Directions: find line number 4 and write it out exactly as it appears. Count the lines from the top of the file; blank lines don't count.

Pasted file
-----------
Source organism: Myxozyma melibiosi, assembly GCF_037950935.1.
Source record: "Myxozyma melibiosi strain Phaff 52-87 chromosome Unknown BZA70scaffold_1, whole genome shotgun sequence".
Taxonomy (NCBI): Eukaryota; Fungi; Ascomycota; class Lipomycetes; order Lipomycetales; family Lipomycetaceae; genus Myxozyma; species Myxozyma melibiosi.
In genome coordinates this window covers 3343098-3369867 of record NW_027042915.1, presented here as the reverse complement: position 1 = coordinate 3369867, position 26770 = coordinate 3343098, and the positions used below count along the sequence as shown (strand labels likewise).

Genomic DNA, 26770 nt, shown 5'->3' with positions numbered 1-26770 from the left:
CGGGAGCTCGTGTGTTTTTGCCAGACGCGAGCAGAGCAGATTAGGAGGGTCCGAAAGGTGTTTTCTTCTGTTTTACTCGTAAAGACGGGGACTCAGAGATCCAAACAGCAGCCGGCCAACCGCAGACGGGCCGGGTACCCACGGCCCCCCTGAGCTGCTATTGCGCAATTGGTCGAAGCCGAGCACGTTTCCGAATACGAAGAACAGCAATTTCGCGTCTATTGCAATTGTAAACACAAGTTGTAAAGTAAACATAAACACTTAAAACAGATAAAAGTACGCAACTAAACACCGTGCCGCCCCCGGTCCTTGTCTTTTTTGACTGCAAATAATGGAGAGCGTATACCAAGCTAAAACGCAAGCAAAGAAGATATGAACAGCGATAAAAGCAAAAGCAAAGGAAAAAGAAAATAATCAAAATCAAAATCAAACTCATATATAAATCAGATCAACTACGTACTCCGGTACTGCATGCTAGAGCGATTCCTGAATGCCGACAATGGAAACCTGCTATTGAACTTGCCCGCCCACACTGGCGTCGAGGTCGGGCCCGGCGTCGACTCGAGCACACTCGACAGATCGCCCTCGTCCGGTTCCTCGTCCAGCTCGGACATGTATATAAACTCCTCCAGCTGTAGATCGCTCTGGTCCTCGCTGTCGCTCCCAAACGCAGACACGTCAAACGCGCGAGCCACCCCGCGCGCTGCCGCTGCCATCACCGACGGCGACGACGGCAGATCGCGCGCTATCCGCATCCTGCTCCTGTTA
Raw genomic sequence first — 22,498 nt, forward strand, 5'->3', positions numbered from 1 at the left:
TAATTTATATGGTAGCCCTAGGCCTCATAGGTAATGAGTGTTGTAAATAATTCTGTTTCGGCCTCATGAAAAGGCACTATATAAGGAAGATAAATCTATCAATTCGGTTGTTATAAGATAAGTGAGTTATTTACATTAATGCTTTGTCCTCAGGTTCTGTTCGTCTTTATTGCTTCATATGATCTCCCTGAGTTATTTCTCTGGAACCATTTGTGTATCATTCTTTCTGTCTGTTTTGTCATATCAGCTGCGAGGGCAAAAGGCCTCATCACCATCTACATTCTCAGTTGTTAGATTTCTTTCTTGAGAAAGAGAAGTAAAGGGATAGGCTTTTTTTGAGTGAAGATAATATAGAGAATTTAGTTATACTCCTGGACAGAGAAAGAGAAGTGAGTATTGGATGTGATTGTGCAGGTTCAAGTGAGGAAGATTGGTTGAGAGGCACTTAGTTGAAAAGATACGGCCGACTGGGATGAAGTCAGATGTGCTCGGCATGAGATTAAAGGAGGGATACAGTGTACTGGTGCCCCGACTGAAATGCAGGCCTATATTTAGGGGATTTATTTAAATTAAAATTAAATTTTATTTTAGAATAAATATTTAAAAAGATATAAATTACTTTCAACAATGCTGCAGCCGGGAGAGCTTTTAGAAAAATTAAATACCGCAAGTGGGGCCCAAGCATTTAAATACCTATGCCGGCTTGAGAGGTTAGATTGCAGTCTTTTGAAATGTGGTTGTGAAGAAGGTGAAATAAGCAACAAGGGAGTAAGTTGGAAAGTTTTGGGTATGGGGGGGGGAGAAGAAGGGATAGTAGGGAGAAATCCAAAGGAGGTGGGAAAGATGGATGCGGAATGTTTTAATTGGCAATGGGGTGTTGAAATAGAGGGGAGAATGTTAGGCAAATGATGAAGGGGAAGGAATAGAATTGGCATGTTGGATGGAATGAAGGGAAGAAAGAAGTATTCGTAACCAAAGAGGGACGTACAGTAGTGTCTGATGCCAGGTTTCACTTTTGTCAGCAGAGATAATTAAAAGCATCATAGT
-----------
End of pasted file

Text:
In genome coordinates this window covers 3343098-3369867 of record NW_027042915.1, presented here as the reverse complement: position 1 = coordinate 3369867, position 26770 = coordinate 3343098, and the positions used below count along the sequence as shown (strand labels likewise).